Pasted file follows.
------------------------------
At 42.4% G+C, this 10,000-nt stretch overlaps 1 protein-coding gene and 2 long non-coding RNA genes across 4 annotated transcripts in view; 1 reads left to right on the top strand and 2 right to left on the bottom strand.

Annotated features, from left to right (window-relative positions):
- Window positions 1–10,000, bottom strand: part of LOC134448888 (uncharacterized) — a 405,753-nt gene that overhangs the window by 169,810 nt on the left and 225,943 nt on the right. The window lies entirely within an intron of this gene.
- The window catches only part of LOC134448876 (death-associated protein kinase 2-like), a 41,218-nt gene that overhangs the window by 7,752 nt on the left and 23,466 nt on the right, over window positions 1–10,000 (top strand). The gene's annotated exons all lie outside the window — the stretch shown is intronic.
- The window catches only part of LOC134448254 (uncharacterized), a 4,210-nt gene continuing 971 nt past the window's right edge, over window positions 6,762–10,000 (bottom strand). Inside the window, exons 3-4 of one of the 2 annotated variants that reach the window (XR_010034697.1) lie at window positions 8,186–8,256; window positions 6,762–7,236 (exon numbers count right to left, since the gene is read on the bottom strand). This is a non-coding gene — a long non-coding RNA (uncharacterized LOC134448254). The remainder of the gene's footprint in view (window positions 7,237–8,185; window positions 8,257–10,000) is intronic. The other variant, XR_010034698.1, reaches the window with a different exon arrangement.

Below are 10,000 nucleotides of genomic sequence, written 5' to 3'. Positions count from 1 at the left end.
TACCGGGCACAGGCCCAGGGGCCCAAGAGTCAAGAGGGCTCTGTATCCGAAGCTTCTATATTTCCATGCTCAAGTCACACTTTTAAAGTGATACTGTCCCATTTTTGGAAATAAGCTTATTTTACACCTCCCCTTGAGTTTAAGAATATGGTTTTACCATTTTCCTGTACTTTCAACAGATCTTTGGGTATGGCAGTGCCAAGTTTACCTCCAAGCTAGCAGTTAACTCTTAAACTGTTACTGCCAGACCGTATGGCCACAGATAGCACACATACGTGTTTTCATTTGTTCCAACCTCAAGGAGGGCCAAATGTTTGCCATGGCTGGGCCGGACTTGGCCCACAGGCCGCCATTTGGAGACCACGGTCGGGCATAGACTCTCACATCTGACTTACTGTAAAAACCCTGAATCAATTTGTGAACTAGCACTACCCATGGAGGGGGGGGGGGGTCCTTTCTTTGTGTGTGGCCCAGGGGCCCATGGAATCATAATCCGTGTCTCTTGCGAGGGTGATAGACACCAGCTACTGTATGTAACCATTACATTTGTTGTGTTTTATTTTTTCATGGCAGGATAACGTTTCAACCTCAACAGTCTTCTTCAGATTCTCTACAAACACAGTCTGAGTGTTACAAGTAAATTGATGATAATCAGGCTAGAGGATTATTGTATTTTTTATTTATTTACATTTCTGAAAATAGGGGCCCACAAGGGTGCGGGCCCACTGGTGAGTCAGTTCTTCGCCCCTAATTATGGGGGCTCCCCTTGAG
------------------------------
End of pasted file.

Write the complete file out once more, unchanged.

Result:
At 42.4% G+C, this 10,000-nt stretch overlaps 1 protein-coding gene and 2 long non-coding RNA genes across 4 annotated transcripts in view; 1 reads left to right on the top strand and 2 right to left on the bottom strand.

Annotated features, from left to right (window-relative positions):
- Window positions 1–10,000, bottom strand: part of LOC134448888 (uncharacterized) — a 405,753-nt gene that overhangs the window by 169,810 nt on the left and 225,943 nt on the right. The window lies entirely within an intron of this gene.
- The window catches only part of LOC134448876 (death-associated protein kinase 2-like), a 41,218-nt gene that overhangs the window by 7,752 nt on the left and 23,466 nt on the right, over window positions 1–10,000 (top strand). The gene's annotated exons all lie outside the window — the stretch shown is intronic.
- The window catches only part of LOC134448254 (uncharacterized), a 4,210-nt gene continuing 971 nt past the window's right edge, over window positions 6,762–10,000 (bottom strand). Inside the window, exons 3-4 of one of the 2 annotated variants that reach the window (XR_010034697.1) lie at window positions 8,186–8,256; window positions 6,762–7,236 (exon numbers count right to left, since the gene is read on the bottom strand). This is a non-coding gene — a long non-coding RNA (uncharacterized LOC134448254). The remainder of the gene's footprint in view (window positions 7,237–8,185; window positions 8,257–10,000) is intronic. The other variant, XR_010034698.1, reaches the window with a different exon arrangement.

Below are 10,000 nucleotides of genomic sequence, written 5' to 3'. Positions count from 1 at the left end.
TACCGGGCACAGGCCCAGGGGCCCAAGAGTCAAGAGGGCTCTGTATCCGAAGCTTCTATATTTCCATGCTCAAGTCACACTTTTAAAGTGATACTGTCCCATTTTTGGAAATAAGCTTATTTTACACCTCCCCTTGAGTTTAAGAATATGGTTTTACCATTTTCCTGTACTTTCAACAGATCTTTGGGTATGGCAGTGCCAAGTTTACCTCCAAGCTAGCAGTTAACTCTTAAACTGTTACTGCCAGACCGTATGGCCACAGATAGCACACATACGTGTTTTCATTTGTTCCAACCTCAAGGAGGGCCAAATGTTTGCCATGGCTGGGCCGGACTTGGCCCACAGGCCGCCATTTGGAGACCACGGTCGGGCATAGACTCTCACATCTGACTTACTGTAAAAACCCTGAATCAATTTGTGAACTAGCACTACCCATGGAGGGGGGGGGGGGTCCTTTCTTTGTGTGTGGCCCAGGGGCCCATGGAATCATAATCCGTGTCTCTTGCGAGGGTGATAGACACCAGCTACTGTATGTAACCATTACATTTGTTGTGTTTTATTTTTTCATGGCAGGATAACGTTTCAACCTCAACAGTCTTCTTCAGATTCTCTACAAACACAGTCTGAGTGTTACAAGTAAATTGATGATAATCAGGCTAGAGGATTATTGTATTTTTTATTTATTTACATTTCTGAAAATAGGGGCCCACAAGGGTGCGGGCCCACTGGTGAGTCAGTTCTTCGCCCCTAATTATGGGGGCTCCCCTTGAG